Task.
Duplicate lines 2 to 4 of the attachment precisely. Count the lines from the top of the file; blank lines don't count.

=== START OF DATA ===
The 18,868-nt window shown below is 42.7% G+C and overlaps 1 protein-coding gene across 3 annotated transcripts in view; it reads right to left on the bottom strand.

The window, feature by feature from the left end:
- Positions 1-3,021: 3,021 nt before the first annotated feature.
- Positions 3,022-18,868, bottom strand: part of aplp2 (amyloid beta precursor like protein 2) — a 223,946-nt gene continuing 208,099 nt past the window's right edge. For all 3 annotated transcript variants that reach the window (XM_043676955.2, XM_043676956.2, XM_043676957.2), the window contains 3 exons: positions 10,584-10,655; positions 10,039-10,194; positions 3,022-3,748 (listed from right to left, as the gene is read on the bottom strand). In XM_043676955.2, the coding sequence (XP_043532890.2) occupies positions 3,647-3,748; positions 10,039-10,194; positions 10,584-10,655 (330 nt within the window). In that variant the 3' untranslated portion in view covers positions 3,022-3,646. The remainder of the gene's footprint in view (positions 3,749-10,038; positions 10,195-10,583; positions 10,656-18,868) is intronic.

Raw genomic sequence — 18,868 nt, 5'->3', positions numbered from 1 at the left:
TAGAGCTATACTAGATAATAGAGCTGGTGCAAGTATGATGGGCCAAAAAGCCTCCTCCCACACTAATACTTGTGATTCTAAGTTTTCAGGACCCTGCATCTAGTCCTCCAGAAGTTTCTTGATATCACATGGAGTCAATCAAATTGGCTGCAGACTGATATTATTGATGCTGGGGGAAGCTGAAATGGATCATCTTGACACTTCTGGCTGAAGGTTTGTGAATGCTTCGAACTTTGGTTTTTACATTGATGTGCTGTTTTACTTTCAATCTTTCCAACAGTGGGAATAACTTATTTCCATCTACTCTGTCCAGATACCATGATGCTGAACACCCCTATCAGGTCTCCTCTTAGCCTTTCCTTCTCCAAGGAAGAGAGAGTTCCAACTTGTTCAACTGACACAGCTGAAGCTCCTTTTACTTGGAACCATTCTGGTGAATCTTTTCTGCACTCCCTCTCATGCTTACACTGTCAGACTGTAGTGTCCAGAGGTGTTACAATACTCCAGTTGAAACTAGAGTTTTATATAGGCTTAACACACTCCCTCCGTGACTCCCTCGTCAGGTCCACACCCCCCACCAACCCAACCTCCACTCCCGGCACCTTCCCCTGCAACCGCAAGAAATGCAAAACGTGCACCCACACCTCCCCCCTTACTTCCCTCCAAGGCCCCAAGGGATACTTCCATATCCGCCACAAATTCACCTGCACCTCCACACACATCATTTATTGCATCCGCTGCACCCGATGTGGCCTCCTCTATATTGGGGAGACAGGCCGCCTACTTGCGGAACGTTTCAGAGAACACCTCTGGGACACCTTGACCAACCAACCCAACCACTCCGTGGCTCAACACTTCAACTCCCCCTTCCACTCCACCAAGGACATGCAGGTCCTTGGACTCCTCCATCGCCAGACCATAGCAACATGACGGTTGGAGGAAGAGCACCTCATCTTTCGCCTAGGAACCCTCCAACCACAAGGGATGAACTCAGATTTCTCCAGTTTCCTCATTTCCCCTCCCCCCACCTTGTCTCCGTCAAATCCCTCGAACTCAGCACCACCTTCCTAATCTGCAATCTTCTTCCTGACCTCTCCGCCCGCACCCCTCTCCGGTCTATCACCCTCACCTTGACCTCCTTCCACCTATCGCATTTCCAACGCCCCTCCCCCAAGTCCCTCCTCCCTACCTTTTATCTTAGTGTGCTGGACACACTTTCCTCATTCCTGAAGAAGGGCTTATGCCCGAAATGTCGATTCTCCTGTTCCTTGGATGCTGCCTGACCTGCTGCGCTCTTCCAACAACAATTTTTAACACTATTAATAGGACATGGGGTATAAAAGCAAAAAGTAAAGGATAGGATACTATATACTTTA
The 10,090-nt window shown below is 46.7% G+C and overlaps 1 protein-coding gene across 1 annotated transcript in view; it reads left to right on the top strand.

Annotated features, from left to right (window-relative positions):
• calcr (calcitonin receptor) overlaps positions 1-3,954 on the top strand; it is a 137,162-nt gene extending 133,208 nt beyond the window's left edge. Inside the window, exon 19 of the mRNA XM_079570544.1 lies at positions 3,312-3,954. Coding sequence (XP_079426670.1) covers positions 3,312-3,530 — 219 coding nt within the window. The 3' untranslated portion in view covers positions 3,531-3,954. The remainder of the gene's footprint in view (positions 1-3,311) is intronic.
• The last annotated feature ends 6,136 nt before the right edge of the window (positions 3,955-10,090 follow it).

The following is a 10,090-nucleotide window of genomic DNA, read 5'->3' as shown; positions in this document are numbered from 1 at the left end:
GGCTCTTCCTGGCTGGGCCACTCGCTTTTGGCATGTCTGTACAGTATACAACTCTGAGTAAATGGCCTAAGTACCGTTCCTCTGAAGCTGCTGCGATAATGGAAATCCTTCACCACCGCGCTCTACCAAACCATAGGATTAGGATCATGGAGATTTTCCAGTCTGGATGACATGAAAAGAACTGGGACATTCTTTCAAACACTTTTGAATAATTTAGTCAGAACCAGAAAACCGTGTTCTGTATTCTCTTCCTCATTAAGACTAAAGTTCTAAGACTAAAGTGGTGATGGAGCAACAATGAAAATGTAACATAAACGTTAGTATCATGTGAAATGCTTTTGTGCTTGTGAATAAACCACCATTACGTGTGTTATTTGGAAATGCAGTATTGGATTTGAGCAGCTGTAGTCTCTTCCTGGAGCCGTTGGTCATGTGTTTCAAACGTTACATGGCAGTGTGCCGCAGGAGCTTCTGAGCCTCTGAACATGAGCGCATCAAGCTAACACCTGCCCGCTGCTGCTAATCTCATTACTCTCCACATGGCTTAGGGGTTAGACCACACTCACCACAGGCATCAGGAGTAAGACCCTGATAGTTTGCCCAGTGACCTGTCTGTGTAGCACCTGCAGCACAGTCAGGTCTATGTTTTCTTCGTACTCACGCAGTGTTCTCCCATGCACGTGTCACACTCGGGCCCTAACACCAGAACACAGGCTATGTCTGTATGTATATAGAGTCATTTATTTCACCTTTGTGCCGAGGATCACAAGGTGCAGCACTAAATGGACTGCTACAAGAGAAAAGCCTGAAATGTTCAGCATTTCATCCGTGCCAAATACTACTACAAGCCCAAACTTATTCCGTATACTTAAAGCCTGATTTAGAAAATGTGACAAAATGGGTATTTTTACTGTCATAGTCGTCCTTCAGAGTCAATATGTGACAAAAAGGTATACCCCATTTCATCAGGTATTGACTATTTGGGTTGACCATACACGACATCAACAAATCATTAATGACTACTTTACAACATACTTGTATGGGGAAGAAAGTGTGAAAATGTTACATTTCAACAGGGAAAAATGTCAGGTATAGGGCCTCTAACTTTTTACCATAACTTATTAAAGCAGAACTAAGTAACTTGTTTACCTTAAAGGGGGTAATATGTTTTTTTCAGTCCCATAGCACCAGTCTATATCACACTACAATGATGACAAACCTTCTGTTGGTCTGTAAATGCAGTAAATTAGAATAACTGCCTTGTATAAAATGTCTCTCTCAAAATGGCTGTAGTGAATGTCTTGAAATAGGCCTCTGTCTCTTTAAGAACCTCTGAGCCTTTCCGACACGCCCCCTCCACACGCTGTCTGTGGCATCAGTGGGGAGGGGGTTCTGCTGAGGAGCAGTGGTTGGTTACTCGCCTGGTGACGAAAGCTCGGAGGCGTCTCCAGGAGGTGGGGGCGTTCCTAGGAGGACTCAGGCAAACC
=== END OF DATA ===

The window, feature by feature from the left end:
- Positions 1-3,021: 3,021 nt before the first annotated feature.
- Positions 3,022-18,868, bottom strand: part of aplp2 (amyloid beta precursor like protein 2) — a 223,946-nt gene continuing 208,099 nt past the window's right edge. For all 3 annotated transcript variants that reach the window (XM_043676955.2, XM_043676956.2, XM_043676957.2), the window contains 3 exons: positions 10,584-10,655; positions 10,039-10,194; positions 3,022-3,748 (listed from right to left, as the gene is read on the bottom strand). In XM_043676955.2, the coding sequence (XP_043532890.2) occupies positions 3,647-3,748; positions 10,039-10,194; positions 10,584-10,655 (330 nt within the window). In that variant the 3' untranslated portion in view covers positions 3,022-3,646. The remainder of the gene's footprint in view (positions 3,749-10,038; positions 10,195-10,583; positions 10,656-18,868) is intronic.